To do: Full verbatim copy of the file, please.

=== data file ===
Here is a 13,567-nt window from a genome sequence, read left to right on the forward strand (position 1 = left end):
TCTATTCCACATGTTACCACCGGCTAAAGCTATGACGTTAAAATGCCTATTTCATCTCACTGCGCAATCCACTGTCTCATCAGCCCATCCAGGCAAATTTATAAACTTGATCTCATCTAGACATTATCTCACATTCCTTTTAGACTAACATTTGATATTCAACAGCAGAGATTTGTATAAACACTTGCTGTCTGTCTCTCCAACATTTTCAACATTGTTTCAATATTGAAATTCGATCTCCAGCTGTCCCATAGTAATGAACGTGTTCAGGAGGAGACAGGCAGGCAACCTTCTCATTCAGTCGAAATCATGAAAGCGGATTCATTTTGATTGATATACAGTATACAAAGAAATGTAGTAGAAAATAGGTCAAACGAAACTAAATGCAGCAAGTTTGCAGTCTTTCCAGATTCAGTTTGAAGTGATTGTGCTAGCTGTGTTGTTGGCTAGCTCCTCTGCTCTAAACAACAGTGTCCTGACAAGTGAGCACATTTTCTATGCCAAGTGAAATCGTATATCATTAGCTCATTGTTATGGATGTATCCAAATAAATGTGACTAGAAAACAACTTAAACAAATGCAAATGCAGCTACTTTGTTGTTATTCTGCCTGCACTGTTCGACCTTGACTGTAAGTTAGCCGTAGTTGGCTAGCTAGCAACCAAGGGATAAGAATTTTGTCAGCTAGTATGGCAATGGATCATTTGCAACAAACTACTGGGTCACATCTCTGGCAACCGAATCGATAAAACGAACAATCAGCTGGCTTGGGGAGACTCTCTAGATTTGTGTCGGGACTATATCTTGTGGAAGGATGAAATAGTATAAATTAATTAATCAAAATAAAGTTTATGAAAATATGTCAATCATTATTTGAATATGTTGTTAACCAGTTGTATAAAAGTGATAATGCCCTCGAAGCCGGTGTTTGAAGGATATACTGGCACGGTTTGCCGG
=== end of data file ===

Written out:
Here is a 13,567-nt window from a genome sequence, read left to right on the forward strand (position 1 = left end):
TCTATTCCACATGTTACCACCGGCTAAAGCTATGACGTTAAAATGCCTATTTCATCTCACTGCGCAATCCACTGTCTCATCAGCCCATCCAGGCAAATTTATAAACTTGATCTCATCTAGACATTATCTCACATTCCTTTTAGACTAACATTTGATATTCAACAGCAGAGATTTGTATAAACACTTGCTGTCTGTCTCTCCAACATTTTCAACATTGTTTCAATATTGAAATTCGATCTCCAGCTGTCCCATAGTAATGAACGTGTTCAGGAGGAGACAGGCAGGCAACCTTCTCATTCAGTCGAAATCATGAAAGCGGATTCATTTTGATTGATATACAGTATACAAAGAAATGTAGTAGAAAATAGGTCAAACGAAACTAAATGCAGCAAGTTTGCAGTCTTTCCAGATTCAGTTTGAAGTGATTGTGCTAGCTGTGTTGTTGGCTAGCTCCTCTGCTCTAAACAACAGTGTCCTGACAAGTGAGCACATTTTCTATGCCAAGTGAAATCGTATATCATTAGCTCATTGTTATGGATGTATCCAAATAAATGTGACTAGAAAACAACTTAAACAAATGCAAATGCAGCTACTTTGTTGTTATTCTGCCTGCACTGTTCGACCTTGACTGTAAGTTAGCCGTAGTTGGCTAGCTAGCAACCAAGGGATAAGAATTTTGTCAGCTAGTATGGCAATGGATCATTTGCAACAAACTACTGGGTCACATCTCTGGCAACCGAATCGATAAAACGAACAATCAGCTGGCTTGGGGAGACTCTCTAGATTTGTGTCGGGACTATATCTTGTGGAAGGATGAAATAGTATAAATTAATTAATCAAAATAAAGTTTATGAAAATATGTCAATCATTATTTGAATATGTTGTTAACCAGTTGTATAAAAGTGATAATGCCCTCGAAGCCGGTGTTTGAAGGATATACTGGCACGGTTTGCCGG